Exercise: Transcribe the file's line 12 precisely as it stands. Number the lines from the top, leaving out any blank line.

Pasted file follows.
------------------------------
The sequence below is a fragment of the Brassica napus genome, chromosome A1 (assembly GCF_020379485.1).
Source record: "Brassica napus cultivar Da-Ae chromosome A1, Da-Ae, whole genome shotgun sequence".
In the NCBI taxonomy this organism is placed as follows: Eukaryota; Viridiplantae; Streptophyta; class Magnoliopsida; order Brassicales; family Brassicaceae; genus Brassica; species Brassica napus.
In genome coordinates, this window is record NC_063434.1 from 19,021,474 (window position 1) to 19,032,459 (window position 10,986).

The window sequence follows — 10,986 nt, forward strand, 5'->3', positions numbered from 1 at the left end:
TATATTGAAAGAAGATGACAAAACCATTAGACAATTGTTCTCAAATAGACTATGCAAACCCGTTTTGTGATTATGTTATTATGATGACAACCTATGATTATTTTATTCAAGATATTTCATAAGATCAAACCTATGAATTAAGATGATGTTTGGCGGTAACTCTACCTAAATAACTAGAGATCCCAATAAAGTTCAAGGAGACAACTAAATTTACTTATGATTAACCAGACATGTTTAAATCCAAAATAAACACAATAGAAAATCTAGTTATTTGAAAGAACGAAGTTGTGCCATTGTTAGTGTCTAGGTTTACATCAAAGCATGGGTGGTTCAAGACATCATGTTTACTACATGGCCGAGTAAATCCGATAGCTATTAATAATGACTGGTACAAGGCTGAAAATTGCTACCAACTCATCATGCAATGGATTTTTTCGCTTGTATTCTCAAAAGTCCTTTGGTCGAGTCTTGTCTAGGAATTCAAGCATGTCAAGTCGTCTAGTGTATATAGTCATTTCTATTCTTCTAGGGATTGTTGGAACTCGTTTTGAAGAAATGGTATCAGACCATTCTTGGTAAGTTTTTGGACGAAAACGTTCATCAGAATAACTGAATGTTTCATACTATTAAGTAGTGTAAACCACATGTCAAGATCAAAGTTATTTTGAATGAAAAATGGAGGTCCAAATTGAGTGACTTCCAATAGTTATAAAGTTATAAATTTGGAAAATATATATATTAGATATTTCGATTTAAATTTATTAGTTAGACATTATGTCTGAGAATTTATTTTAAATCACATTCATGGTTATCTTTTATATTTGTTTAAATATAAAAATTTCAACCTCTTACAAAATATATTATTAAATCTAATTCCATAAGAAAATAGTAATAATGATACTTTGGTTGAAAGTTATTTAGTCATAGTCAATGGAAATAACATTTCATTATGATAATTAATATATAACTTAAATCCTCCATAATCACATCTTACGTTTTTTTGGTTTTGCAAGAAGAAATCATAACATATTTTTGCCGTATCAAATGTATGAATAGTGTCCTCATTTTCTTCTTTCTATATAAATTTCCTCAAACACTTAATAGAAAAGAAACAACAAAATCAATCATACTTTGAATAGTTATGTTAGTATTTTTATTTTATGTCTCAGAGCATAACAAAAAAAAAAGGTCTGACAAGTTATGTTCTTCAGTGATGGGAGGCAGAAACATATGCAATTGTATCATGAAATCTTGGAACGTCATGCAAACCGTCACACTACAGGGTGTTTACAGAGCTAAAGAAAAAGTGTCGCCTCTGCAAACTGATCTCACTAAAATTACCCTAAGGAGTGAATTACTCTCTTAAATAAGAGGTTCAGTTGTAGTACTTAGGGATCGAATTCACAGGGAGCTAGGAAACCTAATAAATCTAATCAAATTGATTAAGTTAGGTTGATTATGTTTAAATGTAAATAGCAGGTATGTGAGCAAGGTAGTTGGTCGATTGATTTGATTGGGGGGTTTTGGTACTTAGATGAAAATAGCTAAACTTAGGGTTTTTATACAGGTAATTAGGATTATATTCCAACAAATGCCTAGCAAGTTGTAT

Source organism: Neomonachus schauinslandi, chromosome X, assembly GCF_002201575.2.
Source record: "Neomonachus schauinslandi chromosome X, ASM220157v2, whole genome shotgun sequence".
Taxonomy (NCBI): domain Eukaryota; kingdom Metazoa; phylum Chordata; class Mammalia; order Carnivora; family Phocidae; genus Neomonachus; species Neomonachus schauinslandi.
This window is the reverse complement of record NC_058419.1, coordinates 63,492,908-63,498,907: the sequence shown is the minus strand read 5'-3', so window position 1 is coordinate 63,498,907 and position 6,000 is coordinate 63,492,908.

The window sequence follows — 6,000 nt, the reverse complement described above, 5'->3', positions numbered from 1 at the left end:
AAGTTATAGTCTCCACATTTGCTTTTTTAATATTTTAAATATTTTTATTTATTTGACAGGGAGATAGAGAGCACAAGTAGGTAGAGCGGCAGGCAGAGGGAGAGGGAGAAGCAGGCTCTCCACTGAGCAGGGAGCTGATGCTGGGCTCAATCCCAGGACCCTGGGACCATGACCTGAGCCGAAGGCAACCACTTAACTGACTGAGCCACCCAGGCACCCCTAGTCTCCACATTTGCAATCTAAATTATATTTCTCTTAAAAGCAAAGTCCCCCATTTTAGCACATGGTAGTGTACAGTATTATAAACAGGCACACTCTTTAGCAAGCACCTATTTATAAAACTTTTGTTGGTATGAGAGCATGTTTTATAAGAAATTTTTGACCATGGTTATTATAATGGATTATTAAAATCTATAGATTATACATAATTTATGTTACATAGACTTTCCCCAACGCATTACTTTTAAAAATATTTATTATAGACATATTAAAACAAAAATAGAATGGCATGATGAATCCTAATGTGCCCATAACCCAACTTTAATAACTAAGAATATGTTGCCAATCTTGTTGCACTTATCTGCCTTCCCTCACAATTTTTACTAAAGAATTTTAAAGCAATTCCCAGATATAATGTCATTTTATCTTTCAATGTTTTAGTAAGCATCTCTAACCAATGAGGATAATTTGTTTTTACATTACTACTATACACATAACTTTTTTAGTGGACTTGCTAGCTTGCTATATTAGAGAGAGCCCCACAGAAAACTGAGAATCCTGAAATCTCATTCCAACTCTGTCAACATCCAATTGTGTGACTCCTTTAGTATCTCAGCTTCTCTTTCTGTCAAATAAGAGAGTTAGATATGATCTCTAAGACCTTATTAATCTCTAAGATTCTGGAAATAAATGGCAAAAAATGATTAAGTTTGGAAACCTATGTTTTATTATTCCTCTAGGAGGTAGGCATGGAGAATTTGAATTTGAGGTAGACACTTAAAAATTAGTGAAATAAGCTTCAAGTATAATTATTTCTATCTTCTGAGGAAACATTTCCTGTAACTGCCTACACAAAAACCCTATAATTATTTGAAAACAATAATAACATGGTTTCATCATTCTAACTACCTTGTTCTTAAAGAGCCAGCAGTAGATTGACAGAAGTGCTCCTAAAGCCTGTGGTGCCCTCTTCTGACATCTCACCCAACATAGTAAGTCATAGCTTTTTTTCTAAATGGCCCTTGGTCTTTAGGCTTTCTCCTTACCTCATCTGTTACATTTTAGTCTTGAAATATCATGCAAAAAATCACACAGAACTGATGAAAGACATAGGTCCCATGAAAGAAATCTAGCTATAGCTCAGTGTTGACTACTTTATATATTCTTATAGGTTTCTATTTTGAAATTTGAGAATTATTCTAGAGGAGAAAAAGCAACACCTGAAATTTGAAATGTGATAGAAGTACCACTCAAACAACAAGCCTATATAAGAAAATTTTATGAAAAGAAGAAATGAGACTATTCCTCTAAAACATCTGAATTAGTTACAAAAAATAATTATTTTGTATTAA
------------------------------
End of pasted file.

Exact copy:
AAGTTATAGTCTCCACATTTGCTTTTTTAATATTTTAAATATTTTTATTTATTTGACAGGGAGATAGAGAGCACAAGTAGGTAGAGCGGCAGGCAGAGGGAGAGGGAGAAGCAGGCTCTCCACTGAGCAGGGAGCTGATGCTGGGCTCAATCCCAGGACCCTGGGACCATGACCTGAGCCGAAGGCAACCACTTAACTGACTGAGCCACCCAGGCACCCCTAGTCTCCACATTTGCAATCTAAATTATATTTCTCTTAAAAGCAAAGTCCCCCATTTTAGCACATGGTAGTGTACAGTATTATAAACAGGCACACTCTTTAGCAAGCACCTATTTATAAAACTTTTGTTGGTATGAGAGCATGTTTTATAAGAAATTTTTGACCATGGTTATTATAATGGATTATTAAAATCTATAGATTATACATAATTTATGTTACATAGACTTTCCCCAACGCATTACTTTTAAAAATATTTATTATAGACATATTAAAACAAAAATAGAATGGCATGATGAATCCTAATGTGCCCATAACCCAACTTTAATAACTAAGAATATGTTGCCAATCTTGTTGCACTTATCTGCCTTCCCTCACAATTTTTACTAAAGAATTTTAAAGCAATTCCCAGATATAATGTCATTTTATCTTTCAATGTTTTAGTAAGCATCTCTAACCAATGAGGATAATTTGTTTTTACATTACTACTATACACATAACTTTTTTAGTGGACTTGCTAGCTTGCTATATTAGAGAGAGCCCCACAGAAAACTGAGAATCCTGAAATCTCATTCCAACTCTGTCAACATCCAATTGTGTGACTCCTTTAGTATCTCAGCTTCTCTTTCTGTCAAATAAGAGAGTTAGATATGATCTCTAAGACCTTATTAATCTCTAAGATTCTGGAAATAAATGGCAAAAAATGATTAAGTTTGGAAACCTATGTTTTATTATTCCTCTAGGAGGTAGGCATGGAGAATTTGAATTTGAGGTAGACACTTAAAAATTAGTGAAATAAGCTTCAAGTATAATTATTTCTATCTTCTGAGGAAACATTTCCTGTAACTGCCTACACAAAAACCCTATAATTATTTGAAAACAATAATAACATGGTTTCATCATTCTAACTACCTTGTTCTTAAAGAGCCAGCAGTAGATTGACAGAAGTGCTCCTAAAGCCTGTGGTGCCCTCTTCTGACATCTCACCCAACATAGTAAGTCATAGCTTTTTTTCTAAATGGCCCTTGGTCTTTAGGCTTTCTCCTTACCTCATCTGTTACATTTTAGTCTTGAAATATCATGCAAAAAATCACACAGAACTGATGAAAGACATAGGTCCCATGAAAGAAATCTAGCTATAGCTCAGTGTTGACTACTTTATATATTCTTATAGGTTTCTATTTTGAAATTTGAGAATTATTCTAGAGGAGAAAAAGCAACACCTGAAATTTGAAATGTGATAGAAGTACCACTCAAACAACAAGCCTATATAAGAAAATTTTATGAAAAGAAGAAATGAGACTATTCCTCTAAAACATCTGAATTAGTTACAAAAAATAATTATTTTGTATTAA